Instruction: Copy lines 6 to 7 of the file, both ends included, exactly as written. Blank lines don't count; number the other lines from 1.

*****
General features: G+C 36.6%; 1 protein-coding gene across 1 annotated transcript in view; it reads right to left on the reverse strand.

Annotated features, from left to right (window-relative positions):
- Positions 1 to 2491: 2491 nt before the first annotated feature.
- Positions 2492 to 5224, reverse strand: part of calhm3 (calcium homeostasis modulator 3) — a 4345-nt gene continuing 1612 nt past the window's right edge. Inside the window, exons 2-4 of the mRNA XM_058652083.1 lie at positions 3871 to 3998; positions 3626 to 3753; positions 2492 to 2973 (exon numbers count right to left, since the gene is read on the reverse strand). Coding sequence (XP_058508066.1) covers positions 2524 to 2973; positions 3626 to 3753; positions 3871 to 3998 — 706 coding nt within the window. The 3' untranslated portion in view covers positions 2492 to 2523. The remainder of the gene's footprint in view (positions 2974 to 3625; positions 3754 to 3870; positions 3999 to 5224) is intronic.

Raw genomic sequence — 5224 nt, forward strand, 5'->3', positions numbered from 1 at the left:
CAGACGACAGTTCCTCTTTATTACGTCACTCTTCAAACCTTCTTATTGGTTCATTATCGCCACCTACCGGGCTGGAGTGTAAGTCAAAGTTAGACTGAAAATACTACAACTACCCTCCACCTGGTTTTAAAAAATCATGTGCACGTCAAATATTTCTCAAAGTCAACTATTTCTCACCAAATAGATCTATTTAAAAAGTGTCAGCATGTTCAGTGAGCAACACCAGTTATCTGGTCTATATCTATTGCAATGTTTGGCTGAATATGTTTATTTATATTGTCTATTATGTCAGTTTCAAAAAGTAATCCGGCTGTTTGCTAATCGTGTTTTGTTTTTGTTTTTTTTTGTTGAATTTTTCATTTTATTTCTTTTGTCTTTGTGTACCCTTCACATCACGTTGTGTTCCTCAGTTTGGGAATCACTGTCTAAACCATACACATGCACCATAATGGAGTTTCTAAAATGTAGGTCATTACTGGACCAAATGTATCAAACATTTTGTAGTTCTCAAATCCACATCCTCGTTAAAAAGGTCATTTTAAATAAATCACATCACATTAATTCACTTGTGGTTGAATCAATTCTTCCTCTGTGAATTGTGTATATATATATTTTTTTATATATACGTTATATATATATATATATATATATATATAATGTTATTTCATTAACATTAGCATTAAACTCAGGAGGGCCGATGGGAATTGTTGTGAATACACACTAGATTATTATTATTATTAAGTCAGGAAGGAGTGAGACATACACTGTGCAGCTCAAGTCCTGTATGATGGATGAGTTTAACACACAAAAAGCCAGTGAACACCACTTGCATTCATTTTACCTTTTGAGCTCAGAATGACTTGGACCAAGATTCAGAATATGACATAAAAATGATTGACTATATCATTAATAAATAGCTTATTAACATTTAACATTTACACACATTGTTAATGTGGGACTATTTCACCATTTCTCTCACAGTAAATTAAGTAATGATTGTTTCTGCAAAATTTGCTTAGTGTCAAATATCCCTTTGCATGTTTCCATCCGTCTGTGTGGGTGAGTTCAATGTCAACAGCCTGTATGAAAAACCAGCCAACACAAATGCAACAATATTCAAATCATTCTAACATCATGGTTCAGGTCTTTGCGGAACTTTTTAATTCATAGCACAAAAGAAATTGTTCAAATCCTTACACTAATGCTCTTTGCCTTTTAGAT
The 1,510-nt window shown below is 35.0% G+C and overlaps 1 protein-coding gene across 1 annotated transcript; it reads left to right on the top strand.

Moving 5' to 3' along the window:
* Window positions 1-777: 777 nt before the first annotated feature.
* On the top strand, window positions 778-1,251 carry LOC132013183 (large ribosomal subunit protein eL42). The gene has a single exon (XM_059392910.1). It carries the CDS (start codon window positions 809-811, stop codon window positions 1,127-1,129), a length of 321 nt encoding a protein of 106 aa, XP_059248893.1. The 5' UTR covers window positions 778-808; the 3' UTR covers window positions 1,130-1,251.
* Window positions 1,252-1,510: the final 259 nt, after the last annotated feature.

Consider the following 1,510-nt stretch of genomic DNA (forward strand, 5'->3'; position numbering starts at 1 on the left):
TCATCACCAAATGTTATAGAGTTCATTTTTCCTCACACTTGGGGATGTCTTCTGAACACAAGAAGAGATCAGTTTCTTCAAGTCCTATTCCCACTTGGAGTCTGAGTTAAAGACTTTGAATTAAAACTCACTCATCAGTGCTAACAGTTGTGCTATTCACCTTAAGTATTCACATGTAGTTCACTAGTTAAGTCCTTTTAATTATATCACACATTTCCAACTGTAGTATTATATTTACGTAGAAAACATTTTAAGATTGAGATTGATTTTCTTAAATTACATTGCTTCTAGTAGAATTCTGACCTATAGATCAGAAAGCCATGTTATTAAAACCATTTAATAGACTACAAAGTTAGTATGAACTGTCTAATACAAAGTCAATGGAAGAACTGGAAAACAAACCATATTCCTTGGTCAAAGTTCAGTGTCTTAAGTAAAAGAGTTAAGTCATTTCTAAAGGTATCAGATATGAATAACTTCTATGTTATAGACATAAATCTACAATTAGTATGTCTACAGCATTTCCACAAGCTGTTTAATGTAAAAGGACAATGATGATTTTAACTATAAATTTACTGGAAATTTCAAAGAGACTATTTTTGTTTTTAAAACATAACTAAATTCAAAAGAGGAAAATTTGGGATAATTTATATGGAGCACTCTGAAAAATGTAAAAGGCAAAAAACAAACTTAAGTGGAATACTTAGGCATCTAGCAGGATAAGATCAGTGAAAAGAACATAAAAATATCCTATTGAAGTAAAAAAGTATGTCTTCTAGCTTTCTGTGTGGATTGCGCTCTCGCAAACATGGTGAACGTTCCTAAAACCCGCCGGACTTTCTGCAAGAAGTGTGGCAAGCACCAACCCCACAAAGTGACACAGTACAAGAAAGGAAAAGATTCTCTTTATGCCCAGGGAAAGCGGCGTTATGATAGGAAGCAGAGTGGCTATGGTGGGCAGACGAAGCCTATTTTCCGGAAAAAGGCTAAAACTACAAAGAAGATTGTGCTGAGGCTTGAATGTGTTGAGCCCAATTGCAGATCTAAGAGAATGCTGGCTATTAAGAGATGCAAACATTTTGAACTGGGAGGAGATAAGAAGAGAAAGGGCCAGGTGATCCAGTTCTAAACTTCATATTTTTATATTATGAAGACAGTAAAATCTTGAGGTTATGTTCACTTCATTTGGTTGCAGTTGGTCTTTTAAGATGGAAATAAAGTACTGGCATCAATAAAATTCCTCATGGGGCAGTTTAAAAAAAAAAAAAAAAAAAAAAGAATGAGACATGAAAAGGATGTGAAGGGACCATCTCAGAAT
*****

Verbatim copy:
CAGACGACAGTTCCTCTTTATTACGTCACTCTTCAAACCTTCTTATTGGTTCATTATCGCCACCTACCGGGCTGGAGTGTAAGTCAAAGTTAGACTGAAAATACTACAACTACCCTCCACCTGGTTTTAAAAAATCATGTGCACGTCAAATATTTCTCAAAGTCAACTATTTCTCACCAAATAGATCTATTTAAAAAGTGTCAGCATGTTCAGTGAGCAACACCAGTTATCTGGTCTATATCTATTGCAATGTTTGGCTGAATATGTTTATTTATATTGTCTATTATGTCAGTTTCAAAAAGTAATCCGGCTGTTTGCTAATCGTGTTTTGTTTTTGTTTTTTTTTGTTGAATTTTTCATTTTATTTCTTTTGTCTTTGTGTACCCTTCACATCACGTTGTGTTCCTCAGTTTGGGAATCACTGTCTAAACCATACACATGCACCATAATGGAGTTTCTAAAATGTAGGTCATTACTGGACCAAATGTATCAAACATTTTGTAGTTCTCAAATCCACATCCTCGTTAAAAAGGTCATTTTAAATAAATCACATCACATTAATTCACTTGTGGTTGAATCAATTCTTCCTCTGTGAATTGTGTATATATATATTTTTTTATATATACGTTATATATATATATATATATATATATATAATGTTATTTCATTAACATTAGCATTAAACTCAGGAGGGCCGATGGGAATTGTTGTGAATACACACTAGATTATTATTATTATTAAGTCAGGAAGGAGTGAGACATACACTGTGCAGCTCAAGTCCTGTATGATGGATGAGTTTAACACACAAAAAGCCAGTGAACACCACTTGCATTCATTTTACCTTTTGAGCTCAGAATGACTTGGACCAAGATTCAGAATATGACATAAAAATGATTGACTATATCATTAATAAATAGCTTATTAACATTTAACATTTACACACATTGTTAATGTGGGACTATTTCACCATTTCTCTCACAGTAAATTAAGTAATGATTGTTTCTGCAAAATTTGCTTAGTGTCAAATATCCCTTTGCATGTTTCCATCCGTCTGTGTGGGTGAGTTCAATGTCAACAGCCTGTATGAAAAACCAGCCAACACAAATGCAACAATATTCAAATCATTCTAACATCATGGTTCAGGTCTTTGCGGAACTTTTTAATTCATAGCACAAAAGAAATTGTTCAAATCCTTACACTAATGCTCTTTGCCTTTTAGAT
The 1,510-nt window shown below is 35.0% G+C and overlaps 1 protein-coding gene across 1 annotated transcript; it reads left to right on the top strand.